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Learn About PFAS

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First Things First: What Are PFAS Contaminants?

PFAS are industrial contaminants whose effects are just now starting to be understood. PFAS is a broad category that many chemicals fall under — so it’s important to gain an understanding of the chemical confusion, and a few strangely similar acronyms (PFAS, PFOS, and PFOA). So, let’s set things straight…

According to the Environmental Protection Agency (EPA), Per- and polyfluoroalkyl substances, or PFAS for short, are a group of man-made chemicals used to manufacture hundreds of products. PFAS are used in a variety of industries and can be found in the environment and human body. PFAS usage in the United States dates back to the 1940s.

The two most commonly produced PFAS are perfluorooctane sulfonic acid (PFOS) and perfluorooctanoic acid (PFOA). Scientists have studied the effects of these two specific chemicals the most, but there are over 4,000 unique PFAS.

Close up as a foam fire extingusher is used.

Where Do PFAS Come From?

A variety of manufactured products contain PFAS, especially to achieve water-repellency. According to the EPA, some conventional products that feature PFAS include common items, like firefighting foam, non-stick pans, pizza boxes, fast food wrappers, cleaning products, polishes, cosmetics, shoes, and clothing.

Significant sources of PFAS contamination in the environment are sites where PFAS manufacturing occurs or where firefighting training happens. Many places where groups have identified PFAS contamination are military bases and airports where firefighters use foam to conduct drills and training exercises. The foam later washes into streams and waterways, becoming a water pollutant.

Why Are PFAS Dangerous?

PFAS do not occur naturally in the environment, but they are found in increasing amounts in wildlife, fish, and humans. This trend is due to the nature of PFAS — these chemicals uniquely repel water, oil, and stains and do not break down quickly or easily. By design, PFAS has been deemed the “forever” chemical that accumulates gradually. According to a study published in Environmental Science & Technology Letters, 16 million people or more in America have come in contact with drinking water containing elevated levels of PFAS. This figure came from an in-depth analysis of drinking water sources across the country.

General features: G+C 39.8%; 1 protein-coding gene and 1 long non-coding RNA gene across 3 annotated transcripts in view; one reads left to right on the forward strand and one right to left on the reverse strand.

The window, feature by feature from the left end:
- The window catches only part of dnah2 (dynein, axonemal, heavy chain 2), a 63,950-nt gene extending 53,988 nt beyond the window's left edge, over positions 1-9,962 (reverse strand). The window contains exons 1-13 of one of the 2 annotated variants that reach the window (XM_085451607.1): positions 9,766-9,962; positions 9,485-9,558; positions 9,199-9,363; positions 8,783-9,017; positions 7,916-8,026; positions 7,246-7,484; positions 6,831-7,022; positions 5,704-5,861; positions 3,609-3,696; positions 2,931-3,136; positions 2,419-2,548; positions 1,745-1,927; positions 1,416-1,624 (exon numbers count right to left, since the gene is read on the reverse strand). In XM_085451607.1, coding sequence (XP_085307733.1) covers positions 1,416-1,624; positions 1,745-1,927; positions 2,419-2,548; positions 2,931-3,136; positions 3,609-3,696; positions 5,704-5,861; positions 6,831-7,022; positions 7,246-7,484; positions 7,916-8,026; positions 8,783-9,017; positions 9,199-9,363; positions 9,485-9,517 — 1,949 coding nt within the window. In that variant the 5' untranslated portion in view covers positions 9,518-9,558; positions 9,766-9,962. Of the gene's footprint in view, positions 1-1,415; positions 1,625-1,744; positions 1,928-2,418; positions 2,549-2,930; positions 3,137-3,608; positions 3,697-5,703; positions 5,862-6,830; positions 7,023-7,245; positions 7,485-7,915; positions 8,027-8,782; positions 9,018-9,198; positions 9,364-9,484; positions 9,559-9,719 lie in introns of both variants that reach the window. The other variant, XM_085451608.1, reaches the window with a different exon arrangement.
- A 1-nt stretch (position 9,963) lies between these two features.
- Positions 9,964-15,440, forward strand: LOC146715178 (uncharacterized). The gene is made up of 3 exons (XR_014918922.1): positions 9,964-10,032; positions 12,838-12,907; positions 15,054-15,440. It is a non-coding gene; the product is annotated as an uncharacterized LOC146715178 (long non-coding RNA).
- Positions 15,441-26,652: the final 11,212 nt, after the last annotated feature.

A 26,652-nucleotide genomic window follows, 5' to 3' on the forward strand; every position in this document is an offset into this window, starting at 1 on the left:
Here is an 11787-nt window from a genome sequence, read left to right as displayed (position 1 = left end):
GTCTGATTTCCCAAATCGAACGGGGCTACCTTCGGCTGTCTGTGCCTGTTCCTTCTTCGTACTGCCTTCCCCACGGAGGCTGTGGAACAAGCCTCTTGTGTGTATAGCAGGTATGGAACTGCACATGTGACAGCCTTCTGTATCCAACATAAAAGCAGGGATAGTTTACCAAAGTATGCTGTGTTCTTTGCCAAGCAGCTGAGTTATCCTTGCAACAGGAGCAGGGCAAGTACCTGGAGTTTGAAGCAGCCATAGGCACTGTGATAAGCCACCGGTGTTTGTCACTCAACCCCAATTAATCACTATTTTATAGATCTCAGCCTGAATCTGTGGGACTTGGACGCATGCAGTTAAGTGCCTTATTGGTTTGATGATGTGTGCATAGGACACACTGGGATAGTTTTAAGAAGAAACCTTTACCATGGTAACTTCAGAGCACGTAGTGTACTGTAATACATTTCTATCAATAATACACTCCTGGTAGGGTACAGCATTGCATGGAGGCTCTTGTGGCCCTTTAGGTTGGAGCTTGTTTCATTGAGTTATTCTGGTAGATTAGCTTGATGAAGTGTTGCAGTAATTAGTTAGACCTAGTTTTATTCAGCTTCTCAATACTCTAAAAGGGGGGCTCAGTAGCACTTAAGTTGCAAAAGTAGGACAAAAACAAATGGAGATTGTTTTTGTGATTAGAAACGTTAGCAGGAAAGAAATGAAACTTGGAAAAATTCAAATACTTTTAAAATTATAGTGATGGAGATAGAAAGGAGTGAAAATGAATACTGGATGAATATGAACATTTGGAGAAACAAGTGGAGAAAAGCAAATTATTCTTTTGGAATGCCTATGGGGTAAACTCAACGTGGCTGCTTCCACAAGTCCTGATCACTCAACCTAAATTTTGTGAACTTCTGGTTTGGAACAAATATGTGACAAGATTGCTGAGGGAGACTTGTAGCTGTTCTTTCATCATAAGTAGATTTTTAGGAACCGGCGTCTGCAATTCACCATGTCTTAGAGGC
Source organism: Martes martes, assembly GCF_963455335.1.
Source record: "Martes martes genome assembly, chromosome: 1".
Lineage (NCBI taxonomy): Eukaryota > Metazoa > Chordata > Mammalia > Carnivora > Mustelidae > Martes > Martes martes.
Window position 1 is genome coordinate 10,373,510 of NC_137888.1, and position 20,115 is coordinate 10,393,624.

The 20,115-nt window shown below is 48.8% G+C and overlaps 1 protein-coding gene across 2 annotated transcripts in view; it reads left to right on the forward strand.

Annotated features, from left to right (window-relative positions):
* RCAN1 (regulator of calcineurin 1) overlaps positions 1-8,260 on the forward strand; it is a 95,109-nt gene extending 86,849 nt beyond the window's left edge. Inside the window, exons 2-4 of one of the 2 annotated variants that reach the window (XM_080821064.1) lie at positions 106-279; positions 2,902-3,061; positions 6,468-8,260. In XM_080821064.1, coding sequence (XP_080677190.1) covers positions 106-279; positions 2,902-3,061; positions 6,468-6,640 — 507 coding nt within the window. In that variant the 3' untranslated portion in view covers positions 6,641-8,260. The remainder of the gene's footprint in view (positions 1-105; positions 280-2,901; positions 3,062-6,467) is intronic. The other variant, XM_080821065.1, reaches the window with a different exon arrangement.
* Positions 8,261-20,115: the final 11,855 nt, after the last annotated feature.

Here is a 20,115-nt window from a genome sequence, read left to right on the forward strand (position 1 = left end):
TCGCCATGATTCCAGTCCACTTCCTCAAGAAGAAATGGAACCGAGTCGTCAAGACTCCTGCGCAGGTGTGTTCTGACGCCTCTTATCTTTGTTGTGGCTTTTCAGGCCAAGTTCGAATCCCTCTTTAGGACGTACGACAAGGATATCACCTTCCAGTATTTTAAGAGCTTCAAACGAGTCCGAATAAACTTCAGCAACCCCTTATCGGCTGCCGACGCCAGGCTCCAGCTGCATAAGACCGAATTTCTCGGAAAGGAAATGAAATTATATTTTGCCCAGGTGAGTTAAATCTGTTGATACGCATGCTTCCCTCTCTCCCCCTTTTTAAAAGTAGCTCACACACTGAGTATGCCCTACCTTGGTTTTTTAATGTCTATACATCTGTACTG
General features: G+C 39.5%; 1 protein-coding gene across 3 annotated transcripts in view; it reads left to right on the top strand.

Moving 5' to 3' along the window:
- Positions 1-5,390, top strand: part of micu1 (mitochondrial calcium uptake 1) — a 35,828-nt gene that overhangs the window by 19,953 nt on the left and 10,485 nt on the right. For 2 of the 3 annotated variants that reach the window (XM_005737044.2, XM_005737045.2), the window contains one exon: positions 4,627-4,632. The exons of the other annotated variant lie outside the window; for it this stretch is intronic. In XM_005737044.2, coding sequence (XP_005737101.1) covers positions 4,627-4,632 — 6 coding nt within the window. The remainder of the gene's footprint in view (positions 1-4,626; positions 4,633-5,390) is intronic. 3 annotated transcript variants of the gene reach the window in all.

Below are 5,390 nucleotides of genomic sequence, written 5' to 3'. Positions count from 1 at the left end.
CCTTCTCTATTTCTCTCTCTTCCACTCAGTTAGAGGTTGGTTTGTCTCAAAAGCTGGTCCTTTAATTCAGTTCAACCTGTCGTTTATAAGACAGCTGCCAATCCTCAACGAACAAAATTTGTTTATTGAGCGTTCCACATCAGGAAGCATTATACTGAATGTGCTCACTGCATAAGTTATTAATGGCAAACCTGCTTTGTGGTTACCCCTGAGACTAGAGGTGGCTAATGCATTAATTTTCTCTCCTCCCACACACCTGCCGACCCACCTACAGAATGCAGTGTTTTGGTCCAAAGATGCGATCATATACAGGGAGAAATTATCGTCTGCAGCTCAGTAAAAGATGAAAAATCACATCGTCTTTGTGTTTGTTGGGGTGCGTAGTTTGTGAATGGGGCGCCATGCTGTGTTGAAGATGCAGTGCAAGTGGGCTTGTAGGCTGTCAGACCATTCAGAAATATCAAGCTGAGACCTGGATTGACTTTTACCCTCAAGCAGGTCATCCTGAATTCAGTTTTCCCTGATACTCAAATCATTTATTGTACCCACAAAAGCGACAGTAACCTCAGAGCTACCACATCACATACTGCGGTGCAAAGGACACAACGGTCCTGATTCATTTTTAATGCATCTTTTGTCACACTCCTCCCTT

The EPA has set a Lifetime Drinking Water Health Advisory level for PFAS at 70 parts per trillion (ppt), but that figure is the subject of heated debate in the scientific community. In June 2020, for example, the New Jersey Department of Environmental Protection adopted new Maximum Contaminant Levels (MCLs) of 14 ppt for PFOA and 13 ppt for PFAS.

According to environmental chemists at the Agency for Toxic Substances and Disease Registry (ATSDR), a federal public health agency of the U.S. Department of Health and Human Services, the minimum risk levels of PFAS in drinking water should be set at approximately 7 ppt for PFOS and 11 ppt for PFOA.

Testing well water from a kitchen tap, selective focus; Gettyimages: 157335521

How to Test Your Water for PFAS

The Environmental Working Group (EWG) collected water samples from around the country and mapped them in a useful, interactive PFAS Contamination Map. According to the EWG, as of January 2021, more than 2,300 locations in 49 states are known to have PFAS contamination. If you believe the drinking water in your home or private well could contain PFAS, it’s best to conduct a water test for confirmation.

For accurate results, you should find a laboratory certified by the EPA to test for drinking water contaminants. Search the EPA database of local certified laboratories and contact them right away. They will provide instructions for collecting and shipping your water sample to determine if your water contains PFAS.

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